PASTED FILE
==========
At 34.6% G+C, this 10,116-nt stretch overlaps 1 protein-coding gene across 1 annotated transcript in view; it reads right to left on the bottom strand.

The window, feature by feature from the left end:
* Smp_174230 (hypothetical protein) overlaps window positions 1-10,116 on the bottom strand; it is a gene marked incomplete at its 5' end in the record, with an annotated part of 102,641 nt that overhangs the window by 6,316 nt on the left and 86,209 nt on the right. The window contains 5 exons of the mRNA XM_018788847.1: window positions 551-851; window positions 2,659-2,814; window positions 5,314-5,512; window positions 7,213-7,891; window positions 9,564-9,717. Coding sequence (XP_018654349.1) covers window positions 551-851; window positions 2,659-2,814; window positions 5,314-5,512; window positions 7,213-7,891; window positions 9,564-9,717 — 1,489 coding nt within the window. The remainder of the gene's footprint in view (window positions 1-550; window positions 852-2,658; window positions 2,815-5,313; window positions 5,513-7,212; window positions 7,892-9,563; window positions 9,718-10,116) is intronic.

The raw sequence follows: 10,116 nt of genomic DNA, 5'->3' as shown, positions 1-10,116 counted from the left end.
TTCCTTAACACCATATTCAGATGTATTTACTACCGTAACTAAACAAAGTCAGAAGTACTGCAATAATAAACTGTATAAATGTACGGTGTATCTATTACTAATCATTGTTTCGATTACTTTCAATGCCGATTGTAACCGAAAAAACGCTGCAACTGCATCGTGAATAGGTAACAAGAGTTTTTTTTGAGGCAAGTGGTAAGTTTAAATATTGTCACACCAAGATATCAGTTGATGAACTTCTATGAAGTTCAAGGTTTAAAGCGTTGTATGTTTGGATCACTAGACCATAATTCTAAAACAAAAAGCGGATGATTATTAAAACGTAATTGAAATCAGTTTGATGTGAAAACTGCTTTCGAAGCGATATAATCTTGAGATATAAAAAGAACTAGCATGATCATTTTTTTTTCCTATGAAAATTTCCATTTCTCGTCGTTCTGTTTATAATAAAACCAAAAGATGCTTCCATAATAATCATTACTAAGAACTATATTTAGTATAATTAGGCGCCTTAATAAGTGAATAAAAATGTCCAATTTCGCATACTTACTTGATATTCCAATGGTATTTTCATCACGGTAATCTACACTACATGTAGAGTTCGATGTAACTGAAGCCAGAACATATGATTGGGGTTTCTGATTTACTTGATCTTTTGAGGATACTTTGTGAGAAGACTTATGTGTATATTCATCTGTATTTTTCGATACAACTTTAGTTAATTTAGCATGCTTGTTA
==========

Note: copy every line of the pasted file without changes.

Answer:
At 34.6% G+C, this 10,116-nt stretch overlaps 1 protein-coding gene across 1 annotated transcript in view; it reads right to left on the bottom strand.

The window, feature by feature from the left end:
* Smp_174230 (hypothetical protein) overlaps window positions 1-10,116 on the bottom strand; it is a gene marked incomplete at its 5' end in the record, with an annotated part of 102,641 nt that overhangs the window by 6,316 nt on the left and 86,209 nt on the right. The window contains 5 exons of the mRNA XM_018788847.1: window positions 551-851; window positions 2,659-2,814; window positions 5,314-5,512; window positions 7,213-7,891; window positions 9,564-9,717. Coding sequence (XP_018654349.1) covers window positions 551-851; window positions 2,659-2,814; window positions 5,314-5,512; window positions 7,213-7,891; window positions 9,564-9,717 — 1,489 coding nt within the window. The remainder of the gene's footprint in view (window positions 1-550; window positions 852-2,658; window positions 2,815-5,313; window positions 5,513-7,212; window positions 7,892-9,563; window positions 9,718-10,116) is intronic.

The raw sequence follows: 10,116 nt of genomic DNA, 5'->3' as shown, positions 1-10,116 counted from the left end.
TTCCTTAACACCATATTCAGATGTATTTACTACCGTAACTAAACAAAGTCAGAAGTACTGCAATAATAAACTGTATAAATGTACGGTGTATCTATTACTAATCATTGTTTCGATTACTTTCAATGCCGATTGTAACCGAAAAAACGCTGCAACTGCATCGTGAATAGGTAACAAGAGTTTTTTTTGAGGCAAGTGGTAAGTTTAAATATTGTCACACCAAGATATCAGTTGATGAACTTCTATGAAGTTCAAGGTTTAAAGCGTTGTATGTTTGGATCACTAGACCATAATTCTAAAACAAAAAGCGGATGATTATTAAAACGTAATTGAAATCAGTTTGATGTGAAAACTGCTTTCGAAGCGATATAATCTTGAGATATAAAAAGAACTAGCATGATCATTTTTTTTTCCTATGAAAATTTCCATTTCTCGTCGTTCTGTTTATAATAAAACCAAAAGATGCTTCCATAATAATCATTACTAAGAACTATATTTAGTATAATTAGGCGCCTTAATAAGTGAATAAAAATGTCCAATTTCGCATACTTACTTGATATTCCAATGGTATTTTCATCACGGTAATCTACACTACATGTAGAGTTCGATGTAACTGAAGCCAGAACATATGATTGGGGTTTCTGATTTACTTGATCTTTTGAGGATACTTTGTGAGAAGACTTATGTGTATATTCATCTGTATTTTTCGATACAACTTTAGTTAATTTAGCATGCTTGTTA